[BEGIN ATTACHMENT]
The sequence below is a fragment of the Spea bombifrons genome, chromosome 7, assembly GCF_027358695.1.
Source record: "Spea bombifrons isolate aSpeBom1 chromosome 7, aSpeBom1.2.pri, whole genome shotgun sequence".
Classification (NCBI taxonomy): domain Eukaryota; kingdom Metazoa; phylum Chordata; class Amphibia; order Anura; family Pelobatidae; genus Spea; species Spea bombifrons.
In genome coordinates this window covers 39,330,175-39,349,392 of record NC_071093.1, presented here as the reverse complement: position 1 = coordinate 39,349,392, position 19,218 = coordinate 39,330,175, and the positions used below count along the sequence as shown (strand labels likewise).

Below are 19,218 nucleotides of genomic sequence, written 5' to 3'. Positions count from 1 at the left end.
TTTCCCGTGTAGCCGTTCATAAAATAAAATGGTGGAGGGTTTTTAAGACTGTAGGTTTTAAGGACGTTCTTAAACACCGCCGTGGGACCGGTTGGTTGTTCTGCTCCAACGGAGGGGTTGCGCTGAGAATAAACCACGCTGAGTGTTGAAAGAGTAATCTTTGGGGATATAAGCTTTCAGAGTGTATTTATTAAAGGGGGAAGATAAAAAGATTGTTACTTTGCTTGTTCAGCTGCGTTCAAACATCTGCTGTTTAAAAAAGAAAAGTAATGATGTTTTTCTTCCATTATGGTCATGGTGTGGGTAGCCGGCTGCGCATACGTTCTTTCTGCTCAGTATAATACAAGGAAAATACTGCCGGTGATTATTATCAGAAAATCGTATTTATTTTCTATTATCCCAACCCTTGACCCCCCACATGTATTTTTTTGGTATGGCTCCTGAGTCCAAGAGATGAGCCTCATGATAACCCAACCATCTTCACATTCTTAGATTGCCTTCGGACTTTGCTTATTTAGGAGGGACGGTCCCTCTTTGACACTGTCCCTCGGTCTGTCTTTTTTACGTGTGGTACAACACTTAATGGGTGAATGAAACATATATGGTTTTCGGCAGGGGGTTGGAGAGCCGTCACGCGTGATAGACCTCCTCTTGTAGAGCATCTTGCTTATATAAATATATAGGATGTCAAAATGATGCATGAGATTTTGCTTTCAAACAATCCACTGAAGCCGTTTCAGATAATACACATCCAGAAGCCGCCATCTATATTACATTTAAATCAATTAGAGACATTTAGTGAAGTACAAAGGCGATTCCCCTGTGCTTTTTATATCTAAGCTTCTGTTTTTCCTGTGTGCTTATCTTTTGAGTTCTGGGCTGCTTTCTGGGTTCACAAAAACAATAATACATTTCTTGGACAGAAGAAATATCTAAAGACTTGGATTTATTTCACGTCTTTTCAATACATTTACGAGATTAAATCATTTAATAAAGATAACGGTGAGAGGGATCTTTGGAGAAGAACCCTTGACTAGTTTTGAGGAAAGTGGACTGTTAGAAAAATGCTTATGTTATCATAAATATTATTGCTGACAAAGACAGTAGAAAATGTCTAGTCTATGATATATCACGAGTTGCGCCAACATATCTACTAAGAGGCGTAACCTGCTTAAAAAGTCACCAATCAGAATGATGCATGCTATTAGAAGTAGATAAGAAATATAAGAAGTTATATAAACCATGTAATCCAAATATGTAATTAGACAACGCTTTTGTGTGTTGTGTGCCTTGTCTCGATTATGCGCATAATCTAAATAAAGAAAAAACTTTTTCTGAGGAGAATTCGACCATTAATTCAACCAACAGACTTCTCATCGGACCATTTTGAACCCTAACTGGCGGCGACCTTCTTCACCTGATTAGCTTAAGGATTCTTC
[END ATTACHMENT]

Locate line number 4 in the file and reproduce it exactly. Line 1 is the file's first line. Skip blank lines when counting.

In genome coordinates this window covers 39,330,175-39,349,392 of record NC_071093.1, presented here as the reverse complement: position 1 = coordinate 39,349,392, position 19,218 = coordinate 39,330,175, and the positions used below count along the sequence as shown (strand labels likewise).